...Like Larry Clark’s Tulsa, the controversial 1971 book of photographs depicting Clark's own social scene of young people in Tulsa, shooting amphetamine, having sex and playing with guns, Good Bad People could be viewed as sensationalistic. But unlike Tulsa, which uses very little text and relies on the images to tell the story, Ragland and Copes augment the images with extensive captions to provide context for each of their subjects. "With a project like this, it’s easy to sensationalize, to demonize, to really cut short the depth of someone who uses an illicit substance or is poor or is marginalized in some way," Ragland says. "I really wanted to focus on personal narratives, even if it’s not implicit in the photographs, to get to that sense of nuance and depth."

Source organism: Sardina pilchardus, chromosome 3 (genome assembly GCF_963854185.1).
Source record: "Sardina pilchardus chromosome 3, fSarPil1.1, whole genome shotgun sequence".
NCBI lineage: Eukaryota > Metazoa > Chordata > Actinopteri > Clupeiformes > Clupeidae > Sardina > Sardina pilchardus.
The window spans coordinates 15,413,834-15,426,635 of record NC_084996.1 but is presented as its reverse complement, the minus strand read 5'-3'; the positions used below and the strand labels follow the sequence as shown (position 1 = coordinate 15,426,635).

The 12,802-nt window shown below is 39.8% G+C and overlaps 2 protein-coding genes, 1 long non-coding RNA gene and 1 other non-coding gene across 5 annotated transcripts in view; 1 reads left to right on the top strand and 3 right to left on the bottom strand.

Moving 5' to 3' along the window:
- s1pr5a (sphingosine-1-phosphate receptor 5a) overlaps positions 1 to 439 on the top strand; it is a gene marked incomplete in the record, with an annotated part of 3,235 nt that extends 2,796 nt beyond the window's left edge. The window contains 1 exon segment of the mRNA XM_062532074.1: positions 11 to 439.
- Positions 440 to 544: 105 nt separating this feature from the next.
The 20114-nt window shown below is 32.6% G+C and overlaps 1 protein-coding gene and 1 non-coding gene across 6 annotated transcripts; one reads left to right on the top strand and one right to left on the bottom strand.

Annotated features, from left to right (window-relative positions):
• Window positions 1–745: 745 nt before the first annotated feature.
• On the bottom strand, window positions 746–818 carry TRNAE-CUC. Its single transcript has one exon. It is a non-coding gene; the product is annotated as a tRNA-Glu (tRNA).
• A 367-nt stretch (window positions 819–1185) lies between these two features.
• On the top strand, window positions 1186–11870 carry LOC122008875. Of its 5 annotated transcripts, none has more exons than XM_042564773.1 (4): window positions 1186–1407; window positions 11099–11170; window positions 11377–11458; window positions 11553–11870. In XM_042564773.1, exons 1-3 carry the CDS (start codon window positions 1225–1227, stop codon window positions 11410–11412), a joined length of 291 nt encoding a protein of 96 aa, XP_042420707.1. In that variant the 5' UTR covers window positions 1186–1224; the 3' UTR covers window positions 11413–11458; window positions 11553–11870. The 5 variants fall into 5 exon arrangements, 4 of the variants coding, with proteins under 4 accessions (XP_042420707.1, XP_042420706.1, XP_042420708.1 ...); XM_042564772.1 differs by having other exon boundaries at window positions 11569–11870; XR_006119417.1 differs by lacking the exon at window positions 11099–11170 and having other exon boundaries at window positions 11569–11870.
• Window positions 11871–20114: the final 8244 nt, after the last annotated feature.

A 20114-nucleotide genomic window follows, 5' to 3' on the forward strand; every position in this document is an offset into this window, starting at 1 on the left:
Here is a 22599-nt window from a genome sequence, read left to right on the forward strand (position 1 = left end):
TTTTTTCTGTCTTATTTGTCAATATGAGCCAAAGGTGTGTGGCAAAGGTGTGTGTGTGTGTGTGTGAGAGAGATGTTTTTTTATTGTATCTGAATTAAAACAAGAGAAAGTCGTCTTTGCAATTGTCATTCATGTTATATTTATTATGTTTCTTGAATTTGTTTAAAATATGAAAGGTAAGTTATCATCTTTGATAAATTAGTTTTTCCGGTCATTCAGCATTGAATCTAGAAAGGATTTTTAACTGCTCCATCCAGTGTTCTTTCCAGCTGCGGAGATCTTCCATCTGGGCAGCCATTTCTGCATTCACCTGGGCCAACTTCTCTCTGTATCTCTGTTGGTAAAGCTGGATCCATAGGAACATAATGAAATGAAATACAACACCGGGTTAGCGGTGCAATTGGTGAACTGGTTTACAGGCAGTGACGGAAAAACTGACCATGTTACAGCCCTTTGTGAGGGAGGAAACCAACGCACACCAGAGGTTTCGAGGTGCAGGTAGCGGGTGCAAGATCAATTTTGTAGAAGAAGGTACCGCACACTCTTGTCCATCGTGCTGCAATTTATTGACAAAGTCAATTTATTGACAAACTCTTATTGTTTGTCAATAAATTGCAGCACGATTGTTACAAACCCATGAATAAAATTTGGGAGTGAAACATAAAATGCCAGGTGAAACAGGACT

Read David Alm's story, This Controversial Project Spotlights Meth And The People Who Use It, here: https://www.forbes.com/sites/davidalm/2017/06/30/this-controversial-project-spotlights-meth-and-the-people-who-use-it/